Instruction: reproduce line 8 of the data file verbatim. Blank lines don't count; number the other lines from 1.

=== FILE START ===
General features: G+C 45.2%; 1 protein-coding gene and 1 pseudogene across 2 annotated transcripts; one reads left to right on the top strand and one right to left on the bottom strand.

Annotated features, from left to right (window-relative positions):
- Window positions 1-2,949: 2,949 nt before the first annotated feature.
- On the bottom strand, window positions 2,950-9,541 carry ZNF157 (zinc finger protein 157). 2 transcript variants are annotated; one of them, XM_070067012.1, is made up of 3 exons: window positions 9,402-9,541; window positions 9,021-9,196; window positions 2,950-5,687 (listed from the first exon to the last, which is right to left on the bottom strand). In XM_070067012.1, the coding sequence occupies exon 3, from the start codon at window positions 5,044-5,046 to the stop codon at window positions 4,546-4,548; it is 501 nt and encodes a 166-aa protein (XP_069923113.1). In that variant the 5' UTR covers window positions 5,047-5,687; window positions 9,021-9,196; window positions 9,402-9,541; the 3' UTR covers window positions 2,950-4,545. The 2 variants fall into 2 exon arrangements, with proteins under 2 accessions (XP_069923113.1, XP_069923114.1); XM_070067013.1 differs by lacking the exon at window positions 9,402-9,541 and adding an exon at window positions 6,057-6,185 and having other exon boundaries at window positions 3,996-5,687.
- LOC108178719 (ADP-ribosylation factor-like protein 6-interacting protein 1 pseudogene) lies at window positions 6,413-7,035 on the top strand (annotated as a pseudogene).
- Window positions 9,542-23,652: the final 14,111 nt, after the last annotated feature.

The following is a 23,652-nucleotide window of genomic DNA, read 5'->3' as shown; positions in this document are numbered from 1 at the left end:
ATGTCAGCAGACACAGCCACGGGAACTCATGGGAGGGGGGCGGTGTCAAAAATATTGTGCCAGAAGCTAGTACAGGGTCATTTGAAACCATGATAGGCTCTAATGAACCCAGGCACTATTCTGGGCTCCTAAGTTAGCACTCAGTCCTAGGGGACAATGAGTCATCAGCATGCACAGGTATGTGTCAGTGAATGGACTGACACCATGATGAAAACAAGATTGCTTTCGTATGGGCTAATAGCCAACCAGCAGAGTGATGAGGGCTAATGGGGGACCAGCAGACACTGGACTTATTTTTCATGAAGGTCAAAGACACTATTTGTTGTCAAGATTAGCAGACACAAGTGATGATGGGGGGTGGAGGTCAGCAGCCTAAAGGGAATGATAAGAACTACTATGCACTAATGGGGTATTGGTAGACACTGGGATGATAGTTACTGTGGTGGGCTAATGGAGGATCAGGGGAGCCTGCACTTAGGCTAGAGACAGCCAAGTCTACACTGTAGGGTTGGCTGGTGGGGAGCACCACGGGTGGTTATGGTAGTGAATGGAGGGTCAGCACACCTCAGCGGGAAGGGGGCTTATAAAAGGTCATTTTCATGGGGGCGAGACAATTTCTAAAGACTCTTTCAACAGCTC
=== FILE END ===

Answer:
ATGTCAGCAGACACAGCCACGGGAACTCATGGGAGGGGGGCGGTGTCAAAAATATTGTGCCAGAAGCTAGTACAGGGTCATTTGAAACCATGATAGGCTCTAATGAACCCAGGCACTATTCTGGGCTCCTAAGTTAGCACTCAGTCCTAGGGGACAATGAGTCATCAGCATGCACAGGTATGTGTCAGTGAATGGACTGACACCATGATGAAAACAAGATTGCTTTCGTATGGGCTAATAGCCAACCAGCAGAGTGATGAGGGCTAATGGGGGACCAGCAGACACTGGACTTATTTTTCATGAAGGTCAAAGACACTATTTGTTGTCAAGATTAGCAGACACAAGTGATGATGGGGGGTGGAGGTCAGCAGCCTAAAGGGAATGATAAGAACTACTATGCACTAATGGGGTATTGGTAGACACTGGGATGATAGTTACTGTGGTGGGCTAATGGAGGATCAGGGGAGCCTGCACTTAGGCTAGAGACAGCCAAGTCTACACTGTAGGGTTGGCTGGTGGGGAGCACCACGGGTGGTTATGGTAGTGAATGGAGGGTCAGCACACCTCAGCGGGAAGGGGGCTTATAAAAGGTCATTTTCATGGGGGCGAGACAATTTCTAAAGACTCTTTCAACAGCTC